Lithium Ion Batteries The Green Power

The lithium-ion (Li-ion) battery is touted as the battery of choice for the green world. This means that it is considered to be the greenest of the battery choices, and this has been the case for some time. While it may have many disadvantages and flaws, it is only fair to mention that almost anything can have problems if not used, stored, or handled correctly. There are those who oppose anything that is contrary to what they are accustomed to using, or what they themselves believe in. All facts must be taken into consideration to make an informed decision about the Li-ion battery.

The advantages are:

The battery is much lighter than other rechargeable batteries of equal size. The composition makes it capable of creating custom battery packs and packing far more power into a smaller. The closest competitor is the nickel-metal hydride (NiMH) battery which generates only about half the corresponding power. For the Li-ion battery, the power output is 150 watt hours per kilogram. For the NiMH battery the ratio is 60 to 100 watt hours per kilogram (100 is often listed, but not typical) for the same weight.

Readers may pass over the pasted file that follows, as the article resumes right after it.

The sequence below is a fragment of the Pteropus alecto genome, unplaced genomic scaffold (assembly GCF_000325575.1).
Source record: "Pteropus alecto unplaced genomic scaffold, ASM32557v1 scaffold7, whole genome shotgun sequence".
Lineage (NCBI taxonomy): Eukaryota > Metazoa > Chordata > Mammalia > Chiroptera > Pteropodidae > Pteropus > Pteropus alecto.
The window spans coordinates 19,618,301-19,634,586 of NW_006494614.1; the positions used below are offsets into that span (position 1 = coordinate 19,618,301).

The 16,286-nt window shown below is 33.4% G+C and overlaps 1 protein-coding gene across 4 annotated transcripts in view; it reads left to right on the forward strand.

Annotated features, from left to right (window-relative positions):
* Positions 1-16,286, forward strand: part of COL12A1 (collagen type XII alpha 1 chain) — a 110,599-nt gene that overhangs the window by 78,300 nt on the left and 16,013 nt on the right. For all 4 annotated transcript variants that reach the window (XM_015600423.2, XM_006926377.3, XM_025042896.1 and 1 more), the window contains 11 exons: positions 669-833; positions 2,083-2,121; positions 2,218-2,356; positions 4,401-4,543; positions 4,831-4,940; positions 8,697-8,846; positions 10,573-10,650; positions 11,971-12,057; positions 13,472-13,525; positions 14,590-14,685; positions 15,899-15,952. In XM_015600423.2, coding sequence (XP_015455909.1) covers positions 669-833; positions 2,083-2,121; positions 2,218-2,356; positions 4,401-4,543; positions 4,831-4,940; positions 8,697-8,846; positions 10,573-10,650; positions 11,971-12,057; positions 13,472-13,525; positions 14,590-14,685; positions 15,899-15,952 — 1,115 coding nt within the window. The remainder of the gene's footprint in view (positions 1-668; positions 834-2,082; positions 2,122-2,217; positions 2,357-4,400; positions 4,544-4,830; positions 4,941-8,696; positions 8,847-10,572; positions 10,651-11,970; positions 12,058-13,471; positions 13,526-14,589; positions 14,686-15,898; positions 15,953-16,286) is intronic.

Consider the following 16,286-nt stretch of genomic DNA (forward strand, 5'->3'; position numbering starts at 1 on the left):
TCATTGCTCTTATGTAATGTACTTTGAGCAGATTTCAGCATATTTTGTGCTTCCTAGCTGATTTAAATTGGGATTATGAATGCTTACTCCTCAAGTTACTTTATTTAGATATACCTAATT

Compared to other battery types, the battery will hold its charge-losing only about 5% per month. The NiMH battery loses up to four times as much each month.

It is not necessary to completely discharge a Li-ion battery before recharging it. Complete discharge will kill the Li-ion battery as mentioned previously. The disadvantages of the Li-ion battery are:

The Li-ion battery starts to die as soon as it is shipped. Even if it is never pulled from its package and used, the -Li-ion battery has a total maximum life expectancy of three years at this point. Once it is packed and shipped, the Li-ion battery works toward its own end. This is true whether it is idle, in full use, or in cyclical demand.

Heat decreases the life expectancy. The higher the temperature, the faster the battery loses its charge.

Complete discharge will kill a Li-ion battery. Other batteries can be charged and discharged completely without causing a problem, but complete discharge will destroy the Li-ion battery completely.

They are expensive. The Li-ion battery pack requires an on-board computer to work properly. This fact makes them very expensive indeed.

The Li-ion battery pack carries a small risk of fire in the event of failure.

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